These notes deal mainly with that part of the investigation of securities which involves the study of company accounts.
At the outset, it should be stressed that the figures of various companies are not computed on a common basis. In company accounts, as in an actuarial valuation, the same general principles can be modified to give varying results, with the important qualification that even the general basis does not have to be published. There is therefore plenty of scope for variations in accounting practice, and hard and fast conclusions cannot be drawn from figures alone. In this connexion, one cannot do better than quote the remarks made by Mr Arthur Chamberlain at a company meeting last year, when he said:
I do not suppose there are many of my audience who are simple enough to believe that a company's accounts, particularly those of a holding company, set forth the actual and exact profits earned in each year.… I do not think it would be too cynical to say that the ordinary shareholder is lucky if he can read from the figures of a balance sheet more than an idea of the general tendency forward or backward, unless the directors are themselves aware of it and wish him to.… It is possible within the law to present a more or less truthful but entirely misleading position of affairs.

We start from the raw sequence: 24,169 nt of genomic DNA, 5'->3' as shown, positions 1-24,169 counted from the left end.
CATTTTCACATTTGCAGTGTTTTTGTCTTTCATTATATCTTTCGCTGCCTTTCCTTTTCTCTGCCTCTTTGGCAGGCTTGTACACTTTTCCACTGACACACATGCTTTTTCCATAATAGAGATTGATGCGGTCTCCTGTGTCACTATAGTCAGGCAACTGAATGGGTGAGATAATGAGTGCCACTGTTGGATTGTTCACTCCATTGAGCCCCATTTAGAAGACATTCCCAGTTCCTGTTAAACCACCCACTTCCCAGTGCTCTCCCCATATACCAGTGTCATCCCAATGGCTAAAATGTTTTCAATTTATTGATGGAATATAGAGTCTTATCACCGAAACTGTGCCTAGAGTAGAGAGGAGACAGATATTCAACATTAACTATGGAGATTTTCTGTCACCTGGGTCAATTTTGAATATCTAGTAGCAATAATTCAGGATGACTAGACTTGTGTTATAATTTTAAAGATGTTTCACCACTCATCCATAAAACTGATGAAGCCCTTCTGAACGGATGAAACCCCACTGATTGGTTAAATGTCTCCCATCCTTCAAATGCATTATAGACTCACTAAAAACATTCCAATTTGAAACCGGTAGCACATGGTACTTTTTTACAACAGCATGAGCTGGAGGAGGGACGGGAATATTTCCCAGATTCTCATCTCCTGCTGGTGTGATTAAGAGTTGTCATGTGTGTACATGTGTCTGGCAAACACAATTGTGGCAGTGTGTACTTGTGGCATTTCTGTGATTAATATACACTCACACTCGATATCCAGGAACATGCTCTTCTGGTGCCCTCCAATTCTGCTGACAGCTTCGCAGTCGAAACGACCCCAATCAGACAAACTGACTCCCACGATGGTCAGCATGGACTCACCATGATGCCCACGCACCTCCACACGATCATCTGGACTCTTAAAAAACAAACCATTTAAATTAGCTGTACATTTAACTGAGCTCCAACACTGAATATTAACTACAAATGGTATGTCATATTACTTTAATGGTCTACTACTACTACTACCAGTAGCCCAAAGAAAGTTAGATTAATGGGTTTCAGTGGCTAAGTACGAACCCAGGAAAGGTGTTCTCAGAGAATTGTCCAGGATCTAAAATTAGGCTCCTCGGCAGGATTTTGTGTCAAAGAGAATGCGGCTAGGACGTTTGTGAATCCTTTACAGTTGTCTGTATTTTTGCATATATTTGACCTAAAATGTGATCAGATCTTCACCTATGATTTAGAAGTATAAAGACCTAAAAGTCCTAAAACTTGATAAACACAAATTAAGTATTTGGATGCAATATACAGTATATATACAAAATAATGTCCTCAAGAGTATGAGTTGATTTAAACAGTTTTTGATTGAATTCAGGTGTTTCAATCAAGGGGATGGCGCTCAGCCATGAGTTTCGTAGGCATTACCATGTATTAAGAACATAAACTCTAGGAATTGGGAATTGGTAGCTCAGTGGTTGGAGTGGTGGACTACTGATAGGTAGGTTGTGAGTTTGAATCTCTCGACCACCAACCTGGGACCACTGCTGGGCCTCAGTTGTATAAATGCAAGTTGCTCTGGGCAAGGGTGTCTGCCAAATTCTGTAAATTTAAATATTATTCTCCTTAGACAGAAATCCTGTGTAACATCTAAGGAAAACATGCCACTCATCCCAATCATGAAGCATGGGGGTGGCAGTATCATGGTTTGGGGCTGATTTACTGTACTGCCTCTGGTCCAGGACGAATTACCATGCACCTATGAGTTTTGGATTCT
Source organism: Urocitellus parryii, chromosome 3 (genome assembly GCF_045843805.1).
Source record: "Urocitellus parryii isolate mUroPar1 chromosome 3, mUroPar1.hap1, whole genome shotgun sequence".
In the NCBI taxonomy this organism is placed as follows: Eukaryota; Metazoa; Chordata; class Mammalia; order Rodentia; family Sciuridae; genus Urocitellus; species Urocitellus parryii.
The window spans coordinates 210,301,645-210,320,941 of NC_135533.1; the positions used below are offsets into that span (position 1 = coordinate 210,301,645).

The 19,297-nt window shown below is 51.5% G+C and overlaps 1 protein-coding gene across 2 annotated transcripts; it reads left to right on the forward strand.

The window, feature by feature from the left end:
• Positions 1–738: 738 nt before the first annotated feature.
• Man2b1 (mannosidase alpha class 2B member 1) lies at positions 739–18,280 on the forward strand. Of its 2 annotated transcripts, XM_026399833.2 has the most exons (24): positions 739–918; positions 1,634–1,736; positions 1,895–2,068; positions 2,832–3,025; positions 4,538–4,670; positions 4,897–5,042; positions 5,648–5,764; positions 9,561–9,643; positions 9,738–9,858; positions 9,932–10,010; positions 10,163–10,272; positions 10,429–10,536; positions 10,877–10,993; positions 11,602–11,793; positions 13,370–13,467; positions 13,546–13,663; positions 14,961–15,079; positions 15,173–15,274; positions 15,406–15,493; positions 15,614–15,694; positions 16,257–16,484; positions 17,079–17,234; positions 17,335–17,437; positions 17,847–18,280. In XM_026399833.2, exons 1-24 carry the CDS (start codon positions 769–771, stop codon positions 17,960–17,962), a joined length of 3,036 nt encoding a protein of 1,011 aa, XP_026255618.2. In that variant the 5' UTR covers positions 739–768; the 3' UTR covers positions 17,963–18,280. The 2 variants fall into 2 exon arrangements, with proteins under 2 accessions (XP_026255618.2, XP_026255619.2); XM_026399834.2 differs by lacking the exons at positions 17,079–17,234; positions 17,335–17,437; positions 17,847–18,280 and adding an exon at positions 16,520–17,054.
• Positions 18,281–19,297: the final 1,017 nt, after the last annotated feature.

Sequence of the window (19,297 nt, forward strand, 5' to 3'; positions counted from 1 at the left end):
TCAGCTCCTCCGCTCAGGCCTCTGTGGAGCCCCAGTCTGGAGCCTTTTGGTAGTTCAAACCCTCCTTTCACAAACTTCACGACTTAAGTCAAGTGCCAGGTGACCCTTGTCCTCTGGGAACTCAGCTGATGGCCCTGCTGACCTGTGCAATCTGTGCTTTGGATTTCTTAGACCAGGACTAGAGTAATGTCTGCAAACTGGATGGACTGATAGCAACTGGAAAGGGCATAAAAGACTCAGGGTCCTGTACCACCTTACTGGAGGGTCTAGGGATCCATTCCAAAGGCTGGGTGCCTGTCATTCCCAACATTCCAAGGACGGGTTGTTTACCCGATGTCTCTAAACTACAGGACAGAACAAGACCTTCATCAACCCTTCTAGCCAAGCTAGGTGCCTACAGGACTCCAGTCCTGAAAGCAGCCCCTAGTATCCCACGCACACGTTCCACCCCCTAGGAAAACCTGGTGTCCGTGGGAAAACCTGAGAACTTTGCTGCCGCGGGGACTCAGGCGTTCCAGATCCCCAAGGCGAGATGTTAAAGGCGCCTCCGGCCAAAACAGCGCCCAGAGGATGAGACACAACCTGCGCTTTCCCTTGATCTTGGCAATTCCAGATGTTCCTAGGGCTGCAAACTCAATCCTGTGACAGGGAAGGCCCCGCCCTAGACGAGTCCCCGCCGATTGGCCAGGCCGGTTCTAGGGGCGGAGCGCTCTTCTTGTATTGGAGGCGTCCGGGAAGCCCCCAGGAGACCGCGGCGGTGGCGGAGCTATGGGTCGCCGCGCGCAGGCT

In the present state of company law, therefore, it is of no use trying to produce complicated formulae or elaborate indices intended to indicate true share values at a glance.